GRAND RAPIDS, MI — Gerber plans to spend up to $36 million to expand production of freeze-dried snacks at its Fremont plant, a move that’s expected to create 50 jobs over two years.
The baby food manufacturer says it will add freeze dryers and other machinery used to make the freeze-dried snacks, known as melts, which Gerber says is its fastest growing product.
“We are thrilled to see the number of Gerber Fremont employees grow with the advancement of our Snack portfolio with melts,” Andrew Willis, Factory Manager at Gerber, said in a statement. “We take great pride being the home of Gerber, and we are looking forward to many more years of growth and commitment within the Fremont community.”
As part of its expansion, the Michigan Economic Development Corporation board on Tuesday approved Gerber’s request for a 10-year Renaissance Zone designation. The designation means Gerber would not have to pay taxes on its equipment or property. The MEDC estimates the designation will cut Gerber’s tax bill by $6.5 million over a decade.
Gerber must create 50 jobs over the 10-year span as part of the renaissance zone agreement. The company told the MEDC the new jobs will be for full-time line workers with an estimated salary of $21 per hour.
A representative of Gerber could not immediately be reached to say when the expansion will begin.
Fremont is located about 45 northwest of Grand Rapids.
Andria Romkema, a spokesperson for The Right Place, a Grand Rapids-based economic development group that helped facilitate the expansion, said the project will begin “immediately.”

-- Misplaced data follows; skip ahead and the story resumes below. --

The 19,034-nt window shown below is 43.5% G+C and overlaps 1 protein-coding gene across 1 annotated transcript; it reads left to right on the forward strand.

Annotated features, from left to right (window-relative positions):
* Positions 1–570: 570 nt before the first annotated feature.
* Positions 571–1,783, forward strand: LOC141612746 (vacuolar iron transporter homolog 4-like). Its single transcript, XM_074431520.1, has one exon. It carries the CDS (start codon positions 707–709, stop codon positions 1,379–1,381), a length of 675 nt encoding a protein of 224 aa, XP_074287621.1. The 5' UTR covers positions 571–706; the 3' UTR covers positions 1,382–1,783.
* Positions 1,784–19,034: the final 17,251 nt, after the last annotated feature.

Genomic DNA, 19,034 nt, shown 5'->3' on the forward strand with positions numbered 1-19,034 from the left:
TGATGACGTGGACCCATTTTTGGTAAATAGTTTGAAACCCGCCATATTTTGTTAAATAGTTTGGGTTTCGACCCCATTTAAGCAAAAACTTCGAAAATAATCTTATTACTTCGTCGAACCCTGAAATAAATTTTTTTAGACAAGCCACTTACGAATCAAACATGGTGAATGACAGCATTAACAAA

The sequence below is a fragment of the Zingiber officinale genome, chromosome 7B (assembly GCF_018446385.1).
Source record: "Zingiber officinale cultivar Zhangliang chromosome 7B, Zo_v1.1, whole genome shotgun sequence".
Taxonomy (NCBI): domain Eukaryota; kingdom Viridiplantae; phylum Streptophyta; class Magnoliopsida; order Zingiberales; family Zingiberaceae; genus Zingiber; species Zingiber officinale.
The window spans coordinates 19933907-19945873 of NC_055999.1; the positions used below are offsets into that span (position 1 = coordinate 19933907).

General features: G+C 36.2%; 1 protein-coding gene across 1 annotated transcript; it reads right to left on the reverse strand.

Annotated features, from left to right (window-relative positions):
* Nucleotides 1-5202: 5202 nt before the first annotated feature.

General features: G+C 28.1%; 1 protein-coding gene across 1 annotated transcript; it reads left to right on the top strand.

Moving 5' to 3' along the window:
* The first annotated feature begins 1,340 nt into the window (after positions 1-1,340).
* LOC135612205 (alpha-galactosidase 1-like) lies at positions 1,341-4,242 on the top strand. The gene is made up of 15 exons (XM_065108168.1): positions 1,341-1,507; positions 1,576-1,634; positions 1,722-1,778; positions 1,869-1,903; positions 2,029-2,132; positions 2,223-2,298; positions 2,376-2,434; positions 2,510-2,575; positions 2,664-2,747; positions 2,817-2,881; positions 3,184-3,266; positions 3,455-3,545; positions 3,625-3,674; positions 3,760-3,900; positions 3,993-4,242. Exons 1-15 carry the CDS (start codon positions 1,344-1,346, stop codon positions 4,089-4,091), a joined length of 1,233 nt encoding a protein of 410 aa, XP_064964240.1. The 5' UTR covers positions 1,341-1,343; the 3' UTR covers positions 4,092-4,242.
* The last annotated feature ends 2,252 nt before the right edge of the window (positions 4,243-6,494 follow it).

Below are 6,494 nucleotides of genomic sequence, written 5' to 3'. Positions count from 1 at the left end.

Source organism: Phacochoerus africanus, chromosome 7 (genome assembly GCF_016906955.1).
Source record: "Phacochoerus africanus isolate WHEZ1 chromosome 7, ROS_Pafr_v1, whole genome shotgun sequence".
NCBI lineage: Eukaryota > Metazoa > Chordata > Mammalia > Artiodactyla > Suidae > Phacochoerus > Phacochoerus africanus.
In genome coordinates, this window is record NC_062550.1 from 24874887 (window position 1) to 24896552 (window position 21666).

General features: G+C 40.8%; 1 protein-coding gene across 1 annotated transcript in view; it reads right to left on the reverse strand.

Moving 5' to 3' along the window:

Gerber’s parent company, Nestle, was considering making the expansion at either Gerber’s Fremont facility or a Gerber location in Fort Smith, Arkansas, according to an MEDC memo. The Renaissance Zone incentive was needed to compete with “Arkansas’s retention tools” and to secure “any future investment and job creation in Michigan.”
If Nestle had decided to expand the freeze dry line in Arkansas, the company would have cut 100 jobs at its Fremont plant and phase-out, over time, the plant’s aseptic line. Phasing out the aseptic line would have resulted in the loss of about 300 jobs and ensure that “consideration for future investment and job creation would go to Fort Smith.”
“We are pleased Gerber has chosen to continue investing in Newaygo County,” Newaygo County Administrator Christopher Wren said in a statement. “They provide quality jobs for local residents and we look forward to seeing their continued growth in our community.”
Gerber was founded in Fremont in 1928 by Dan Gerber. The company was sold Nestle in 2007.
Grand Rapids getting just half of $11.1M in requested coronavirus relief funding
Michigan Department of Corrections to close Detroit facility with 220 employees
Murder suspect targeted elderly man at Meijer, court records show
©2020 MLive.com, Walker, Mich.
Visit MLive.com, Walker, Mich. at www.mlive.com.
Distributed by Tribune Content Agency, LLC.